What is or are Weetabix? Allegedly, a breakfast cereal, although I have tried the stuff and wasn’t convinced. It (I ate less than one, so let’s commit ourselves to the singular) is wheatish and shaped like a raft with rounded corners. Or like a dish sponge. Dry, it tastes like straw. Wet, it tastes like bread that you soaked overnight in lukewarm water. 

Yes, I know: Someone out there loves it/them. Possibly even you. And I respect that, although you’re making a terrible mistake, possibly even wasting the part of your life that you spend eating breakfast. But hey, who am I to judge?

Someone with a blog and no editor to keep me from writing myself over a cliff edge, that’s who. 

But if I go so far as to admit that I could be wrong about Weetabix (and I’m fairly sure I haven’t), I think even people who like Weetabix, or who at least respect them, will admit that pairing them up with baked beans is one of those errors in judgement that comes from being in lockdown too long. 

If you’re good with technology, you might be able to find the ad and turn it into a Zoom filter, then appear at your next job interview as baked beans on Weetabix. The way the job market is these days, how good were your chances anyway?

*

The History of Parliament blog called my attention to a new electronic tool that lets researchers (along with any fool who stumbles in after them) search parliamentary debates and find out how many times a word like, say, Brexit shows up. So someone’s used it to search for all mentions of the word cucumber

Come on, someone had to do it. Let’s be glad they just went ahead and got it over with.

The news–and I know this will surprise you–is that it doesn’t come up often. Even in a debate about the Tomatoes and Cucumbers Marketing Board in 1950.

No, I can’t make this stuff up. I’m too earthbound.

I may be misreading this, but the introductory paragraph seems to say that the word’s never been used but later on the post produces an example of when it was used: in December 4, 1656, right in the midst of Oliver Cromwell’s protectorate. We don’t think of that as a particularly funny time, but during a debate about the rights and privileges of the burghs (don’t ask, because what’s important here is the cucumber), the discussion got increasingly convoluted and MP Philip Jones compared it “to the dressing of a cucumber. First pare, and order, and dress it, and throw it out of the window.”

Reword that and you’d get a laugh. It’s all in the delivery. 

 

Archeology

A four-year-old walking the beach with her parents spotted a dinosaur footprint. It’s 220 million years old and was preserved in the mud. No one’s sure what kind of dinosaur left it but it would’ve been small and walked on two legs.

It was on a beach called the Bendricks, in Wales, which the South Wales group of the Geologists’ Association called “the best site in Britain for dinosaur tracks of the Triassic Period.

*

A couple of prehistoric teeth found in Jersey may be evidence that modern humans didn’t displace Neanderthals but merged with them. The teeth come from two different people and combine features of both modern humans and Neanderthals, suggesting that the blend was common in the population. Modern humans and Neanderthals overlapped by 5,000 years, which is a long enough time to get acquainted, even outside of speed-dating situations.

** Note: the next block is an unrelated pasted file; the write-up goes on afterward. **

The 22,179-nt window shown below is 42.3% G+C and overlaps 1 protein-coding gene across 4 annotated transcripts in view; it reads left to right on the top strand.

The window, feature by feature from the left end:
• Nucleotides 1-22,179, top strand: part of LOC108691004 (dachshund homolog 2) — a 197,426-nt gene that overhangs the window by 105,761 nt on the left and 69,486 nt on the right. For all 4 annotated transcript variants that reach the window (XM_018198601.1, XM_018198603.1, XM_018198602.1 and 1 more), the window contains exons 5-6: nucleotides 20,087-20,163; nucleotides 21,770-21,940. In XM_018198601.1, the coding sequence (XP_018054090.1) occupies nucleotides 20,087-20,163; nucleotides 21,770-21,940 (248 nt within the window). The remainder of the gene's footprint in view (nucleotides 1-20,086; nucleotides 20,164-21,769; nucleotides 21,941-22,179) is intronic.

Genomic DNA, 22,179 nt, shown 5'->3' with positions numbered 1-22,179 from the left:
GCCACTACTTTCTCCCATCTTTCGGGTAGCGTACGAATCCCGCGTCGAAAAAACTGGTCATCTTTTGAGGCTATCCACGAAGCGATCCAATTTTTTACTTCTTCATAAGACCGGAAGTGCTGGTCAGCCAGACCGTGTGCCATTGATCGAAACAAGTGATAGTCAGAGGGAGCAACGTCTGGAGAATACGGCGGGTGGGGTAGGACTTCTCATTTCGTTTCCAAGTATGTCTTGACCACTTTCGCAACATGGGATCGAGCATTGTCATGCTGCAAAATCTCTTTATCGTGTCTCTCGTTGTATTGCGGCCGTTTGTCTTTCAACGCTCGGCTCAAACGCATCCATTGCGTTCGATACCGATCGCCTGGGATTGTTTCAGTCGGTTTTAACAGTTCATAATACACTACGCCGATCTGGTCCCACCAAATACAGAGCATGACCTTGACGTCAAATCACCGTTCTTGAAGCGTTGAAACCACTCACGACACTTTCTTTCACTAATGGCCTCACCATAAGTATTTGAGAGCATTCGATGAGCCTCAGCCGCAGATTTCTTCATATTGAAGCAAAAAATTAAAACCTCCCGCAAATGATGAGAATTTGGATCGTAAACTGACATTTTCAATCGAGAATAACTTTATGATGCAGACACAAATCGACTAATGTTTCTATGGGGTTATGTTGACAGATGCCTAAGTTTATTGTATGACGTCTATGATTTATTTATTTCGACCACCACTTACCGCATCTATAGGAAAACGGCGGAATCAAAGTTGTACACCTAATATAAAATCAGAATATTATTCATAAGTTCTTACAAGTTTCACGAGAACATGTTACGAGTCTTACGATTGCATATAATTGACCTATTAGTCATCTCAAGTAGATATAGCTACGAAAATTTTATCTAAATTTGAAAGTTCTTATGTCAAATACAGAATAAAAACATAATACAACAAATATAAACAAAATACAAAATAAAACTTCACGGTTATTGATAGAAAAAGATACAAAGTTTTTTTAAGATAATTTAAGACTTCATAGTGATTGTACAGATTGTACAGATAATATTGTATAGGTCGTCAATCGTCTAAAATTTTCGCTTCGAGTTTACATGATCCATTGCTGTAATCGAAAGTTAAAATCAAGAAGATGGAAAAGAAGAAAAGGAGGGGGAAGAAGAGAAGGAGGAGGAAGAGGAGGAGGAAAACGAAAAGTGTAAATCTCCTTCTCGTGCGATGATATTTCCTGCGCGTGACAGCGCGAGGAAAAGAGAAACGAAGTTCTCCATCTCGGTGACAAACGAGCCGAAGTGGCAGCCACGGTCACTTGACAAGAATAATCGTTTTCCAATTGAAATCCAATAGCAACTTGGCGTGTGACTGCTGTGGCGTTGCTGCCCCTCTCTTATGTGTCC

76 thoughts on “Just when we thought American isolationism was over . . .

  1. I’m eating my breakfast. Thinking about baked beans on Wheatabix really isn’t helping my digestion. I like the one and I’m indifferent to the other, but together? It’s definitely one of those ideas that someone should have slept on and then forgotten.

    Liked by 1 person

    • I was just reading that this morning. It came complete with a picture of a group of Neanderthals and I think the real problem was that they were all male. No females, no descendants. You’d think scientists would’ve figured that out.

      Liked by 1 person

  2. I live where lots of beans are grown and from where shipped all over the world. I hope some make it into many an English breakfast, sort of hands across the seas!

    As for spinach-grams, once they determined the iron in spinach was difficult for humans to metabolize, I went through a phase where I stuck up my nose before I’d eat any. I still won’t eat the slop in cans, but fresh spinach redeems the plant. That I could actually send messages via spinach is just one more reason to stick with it. LOL! As Popeye put it, “Toot Toot”!

    Liked by 1 person

    • I didn’t know that about iron and spinach. I can’t say I’d have much cared, but it’s not anything my plants have mentioned to me. Clearly, whatever messages they’re going to send, they’re not a tell-all sort of species.

      I don’t like the stuff in cans either. Horrible.

      Liked by 2 people

  3. Given how long it took executives to start sending their own emails, I think it will be a while before spinach plants are sending their own messages – which, I’m sure would be “Eat more kale!”

    Although wheatabix isn’t on our shopping list, we (well, my wife) gets some Heinz products from a site that sells the British variety. The ingredients more closely resemble food instead of a chemical concoction.